One of the few times I can recall my grandfather speaking to her was to admonish her for scratching her legs, a habit she had, something about “starch and eating too many potatoes.”  In her prime, Gramma’s weight was estimated to have exceeded 300 pounds.  Obesity, fairly common in members of our family,  although Grandpa was of average height and weight, was always associated with Gramma.  Late in their years, both of them struggled with diabetes.

In the corner of the kitchen that opposed the stove, between the entry where wood was stored a window with small panes of wavy glass, was Grampa’s rocking chair.  This corner of the kitchen was his den, library, office and smoking room.  When he wasn’t outdoors working or seated at the kitchen table for a meal, nearly all of his indoor time was otherwise spent in his rocking chair relaxing, sometimes snoozing, feet propped on a foot stool.

After meals, he rocked alongside the single-pane glass chewing Plow Boy, or a pipe of Prince Albert.  He preferred his chew with a gumdrop to sweeten the tobacco.  His favorite reading materials were limited:  the Door County Advocate; The Farm Journal; or a western novel.  Richard could read and write, both in English and German, but not Emma, not in either language.  She remained illiterate all of her life, and as far as I know, there was never discussion about teaching her, nor can I recall her having expressed the interest, either.  How did she manage cooking?   She was a great cook, and maybe an even better baker, and she did so without written instructions.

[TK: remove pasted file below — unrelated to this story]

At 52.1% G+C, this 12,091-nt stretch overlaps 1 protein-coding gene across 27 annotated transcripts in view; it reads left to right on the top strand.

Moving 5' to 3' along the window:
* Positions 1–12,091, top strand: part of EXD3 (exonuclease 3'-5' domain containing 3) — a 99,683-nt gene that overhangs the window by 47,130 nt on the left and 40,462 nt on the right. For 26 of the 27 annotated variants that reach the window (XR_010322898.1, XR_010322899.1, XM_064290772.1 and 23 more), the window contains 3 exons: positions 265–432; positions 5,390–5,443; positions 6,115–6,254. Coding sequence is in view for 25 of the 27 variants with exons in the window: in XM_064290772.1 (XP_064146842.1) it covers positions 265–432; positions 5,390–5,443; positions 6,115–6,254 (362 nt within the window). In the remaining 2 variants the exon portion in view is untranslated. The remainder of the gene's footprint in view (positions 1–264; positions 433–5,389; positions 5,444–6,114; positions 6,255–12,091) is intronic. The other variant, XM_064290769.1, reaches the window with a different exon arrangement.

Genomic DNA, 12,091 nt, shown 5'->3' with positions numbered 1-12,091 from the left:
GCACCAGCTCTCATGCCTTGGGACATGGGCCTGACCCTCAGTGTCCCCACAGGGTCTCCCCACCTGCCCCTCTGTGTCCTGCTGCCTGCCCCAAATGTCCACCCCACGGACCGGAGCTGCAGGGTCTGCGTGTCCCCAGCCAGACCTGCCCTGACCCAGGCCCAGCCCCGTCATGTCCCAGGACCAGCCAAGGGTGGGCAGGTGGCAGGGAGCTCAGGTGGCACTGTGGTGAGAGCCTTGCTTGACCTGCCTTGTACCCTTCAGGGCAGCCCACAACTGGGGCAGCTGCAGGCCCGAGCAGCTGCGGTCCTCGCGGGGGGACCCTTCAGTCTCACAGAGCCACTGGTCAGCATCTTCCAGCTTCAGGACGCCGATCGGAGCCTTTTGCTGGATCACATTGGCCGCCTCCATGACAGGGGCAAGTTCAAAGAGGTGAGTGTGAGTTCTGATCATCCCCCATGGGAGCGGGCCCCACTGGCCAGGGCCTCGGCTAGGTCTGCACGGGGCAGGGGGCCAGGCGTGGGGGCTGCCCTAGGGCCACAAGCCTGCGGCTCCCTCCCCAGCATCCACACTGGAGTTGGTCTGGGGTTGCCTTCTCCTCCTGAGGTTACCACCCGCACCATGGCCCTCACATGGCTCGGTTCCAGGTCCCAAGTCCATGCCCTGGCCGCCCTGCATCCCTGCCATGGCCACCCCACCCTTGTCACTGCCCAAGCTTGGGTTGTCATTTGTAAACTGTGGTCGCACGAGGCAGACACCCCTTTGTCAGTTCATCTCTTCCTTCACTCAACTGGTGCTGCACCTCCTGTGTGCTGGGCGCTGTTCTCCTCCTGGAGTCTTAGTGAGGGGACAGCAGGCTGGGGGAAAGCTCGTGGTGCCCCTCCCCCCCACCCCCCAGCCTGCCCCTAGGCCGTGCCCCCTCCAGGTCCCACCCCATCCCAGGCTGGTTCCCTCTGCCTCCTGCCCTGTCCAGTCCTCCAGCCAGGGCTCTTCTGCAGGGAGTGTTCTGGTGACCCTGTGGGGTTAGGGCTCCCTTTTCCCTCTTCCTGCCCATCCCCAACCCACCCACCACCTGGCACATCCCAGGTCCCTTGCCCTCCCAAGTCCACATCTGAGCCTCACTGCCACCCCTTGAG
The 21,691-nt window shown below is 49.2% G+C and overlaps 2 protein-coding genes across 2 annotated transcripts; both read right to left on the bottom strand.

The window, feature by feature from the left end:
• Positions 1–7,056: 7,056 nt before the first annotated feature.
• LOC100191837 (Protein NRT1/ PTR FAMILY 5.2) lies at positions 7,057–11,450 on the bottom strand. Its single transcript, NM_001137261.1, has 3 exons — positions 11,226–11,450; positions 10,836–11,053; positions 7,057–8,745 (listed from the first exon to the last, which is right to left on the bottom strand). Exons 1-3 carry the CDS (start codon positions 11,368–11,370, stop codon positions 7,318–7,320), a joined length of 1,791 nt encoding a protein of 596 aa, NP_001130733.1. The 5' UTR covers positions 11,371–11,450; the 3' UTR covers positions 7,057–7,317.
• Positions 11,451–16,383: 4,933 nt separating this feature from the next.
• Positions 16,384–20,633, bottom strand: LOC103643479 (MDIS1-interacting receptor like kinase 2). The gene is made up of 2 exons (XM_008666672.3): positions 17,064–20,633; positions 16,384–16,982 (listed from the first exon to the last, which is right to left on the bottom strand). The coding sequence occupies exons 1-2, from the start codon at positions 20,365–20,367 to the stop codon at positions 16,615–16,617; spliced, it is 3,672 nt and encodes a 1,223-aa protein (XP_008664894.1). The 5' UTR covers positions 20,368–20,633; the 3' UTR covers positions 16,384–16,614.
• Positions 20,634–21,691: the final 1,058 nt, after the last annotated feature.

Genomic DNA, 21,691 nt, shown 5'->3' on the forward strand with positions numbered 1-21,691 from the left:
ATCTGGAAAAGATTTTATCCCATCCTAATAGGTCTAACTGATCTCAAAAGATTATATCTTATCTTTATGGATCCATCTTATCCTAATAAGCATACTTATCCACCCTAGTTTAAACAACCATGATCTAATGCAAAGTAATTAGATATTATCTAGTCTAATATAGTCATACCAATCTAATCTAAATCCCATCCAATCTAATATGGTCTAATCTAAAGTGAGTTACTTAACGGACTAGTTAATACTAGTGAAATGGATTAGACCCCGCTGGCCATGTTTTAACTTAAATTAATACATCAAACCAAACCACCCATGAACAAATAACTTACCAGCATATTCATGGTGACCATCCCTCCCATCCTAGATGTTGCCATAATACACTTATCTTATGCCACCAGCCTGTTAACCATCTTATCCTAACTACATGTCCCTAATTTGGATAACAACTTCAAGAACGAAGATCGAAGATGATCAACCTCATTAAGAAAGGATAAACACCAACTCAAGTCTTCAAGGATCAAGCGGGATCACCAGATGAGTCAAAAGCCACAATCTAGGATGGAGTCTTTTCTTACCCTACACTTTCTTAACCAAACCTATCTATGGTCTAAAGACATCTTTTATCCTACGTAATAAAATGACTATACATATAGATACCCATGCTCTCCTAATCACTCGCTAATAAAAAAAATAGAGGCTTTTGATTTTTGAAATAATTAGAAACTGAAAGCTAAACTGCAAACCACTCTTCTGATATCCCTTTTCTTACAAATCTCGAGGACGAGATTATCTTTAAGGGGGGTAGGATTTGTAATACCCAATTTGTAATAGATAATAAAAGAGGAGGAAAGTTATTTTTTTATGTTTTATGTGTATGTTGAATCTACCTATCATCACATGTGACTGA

Richard spent more and more time in his rocking chair as he grew older and arthritis bothered his joints.  This would have started while he was in his mid-60s.  By then, there were no more cows or pigs, and a few years later, no more chickens.  The reasons to leave his chair were minimal: to fetch a bucket of water from the well in the pump house morning and evening;  or shuffle to the outhouse, about one hundred feet from the farmhouse doorway.  The more Richard sat, however, the more debilitating his arthritis seemed to be, until finally, the act of getting up from his chair became a major effort.  He’d need his two canes to hobble wherever it was he needed to be.